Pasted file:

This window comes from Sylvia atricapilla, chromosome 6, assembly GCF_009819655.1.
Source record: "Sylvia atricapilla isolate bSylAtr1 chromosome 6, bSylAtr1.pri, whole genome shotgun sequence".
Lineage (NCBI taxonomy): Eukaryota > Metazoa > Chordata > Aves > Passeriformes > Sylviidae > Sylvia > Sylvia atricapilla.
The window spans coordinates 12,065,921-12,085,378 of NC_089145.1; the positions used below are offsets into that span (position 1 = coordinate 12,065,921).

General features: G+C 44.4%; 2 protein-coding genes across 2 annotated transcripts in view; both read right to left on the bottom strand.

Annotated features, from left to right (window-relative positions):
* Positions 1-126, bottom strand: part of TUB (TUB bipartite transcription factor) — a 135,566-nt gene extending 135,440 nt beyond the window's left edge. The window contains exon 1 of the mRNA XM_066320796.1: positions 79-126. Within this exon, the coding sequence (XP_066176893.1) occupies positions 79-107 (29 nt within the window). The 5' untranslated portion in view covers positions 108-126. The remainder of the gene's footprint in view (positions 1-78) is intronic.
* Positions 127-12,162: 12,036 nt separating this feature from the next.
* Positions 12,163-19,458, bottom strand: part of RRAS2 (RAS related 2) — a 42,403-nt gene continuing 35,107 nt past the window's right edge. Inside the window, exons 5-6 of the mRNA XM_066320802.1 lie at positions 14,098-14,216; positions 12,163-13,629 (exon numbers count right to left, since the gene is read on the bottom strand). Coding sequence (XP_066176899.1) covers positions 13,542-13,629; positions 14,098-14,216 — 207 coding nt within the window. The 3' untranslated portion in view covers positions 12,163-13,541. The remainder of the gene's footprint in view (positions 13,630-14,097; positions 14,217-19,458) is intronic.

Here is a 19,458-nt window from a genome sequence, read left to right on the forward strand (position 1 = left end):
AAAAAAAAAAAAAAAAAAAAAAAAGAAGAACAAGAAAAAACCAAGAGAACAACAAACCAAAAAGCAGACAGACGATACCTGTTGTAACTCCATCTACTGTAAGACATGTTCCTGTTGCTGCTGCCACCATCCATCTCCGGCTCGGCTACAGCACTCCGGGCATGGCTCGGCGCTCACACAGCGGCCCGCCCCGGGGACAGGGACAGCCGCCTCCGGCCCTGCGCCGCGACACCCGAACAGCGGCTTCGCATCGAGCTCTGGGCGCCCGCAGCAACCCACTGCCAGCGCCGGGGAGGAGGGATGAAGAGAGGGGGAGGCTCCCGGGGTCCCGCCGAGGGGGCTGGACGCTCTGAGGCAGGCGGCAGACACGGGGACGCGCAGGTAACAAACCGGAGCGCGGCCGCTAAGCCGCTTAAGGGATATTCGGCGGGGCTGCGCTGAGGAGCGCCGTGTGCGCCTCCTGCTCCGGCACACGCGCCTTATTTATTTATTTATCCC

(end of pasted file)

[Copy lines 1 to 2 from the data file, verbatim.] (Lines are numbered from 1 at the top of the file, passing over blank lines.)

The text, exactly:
This window comes from Sylvia atricapilla, chromosome 6, assembly GCF_009819655.1.
Source record: "Sylvia atricapilla isolate bSylAtr1 chromosome 6, bSylAtr1.pri, whole genome shotgun sequence".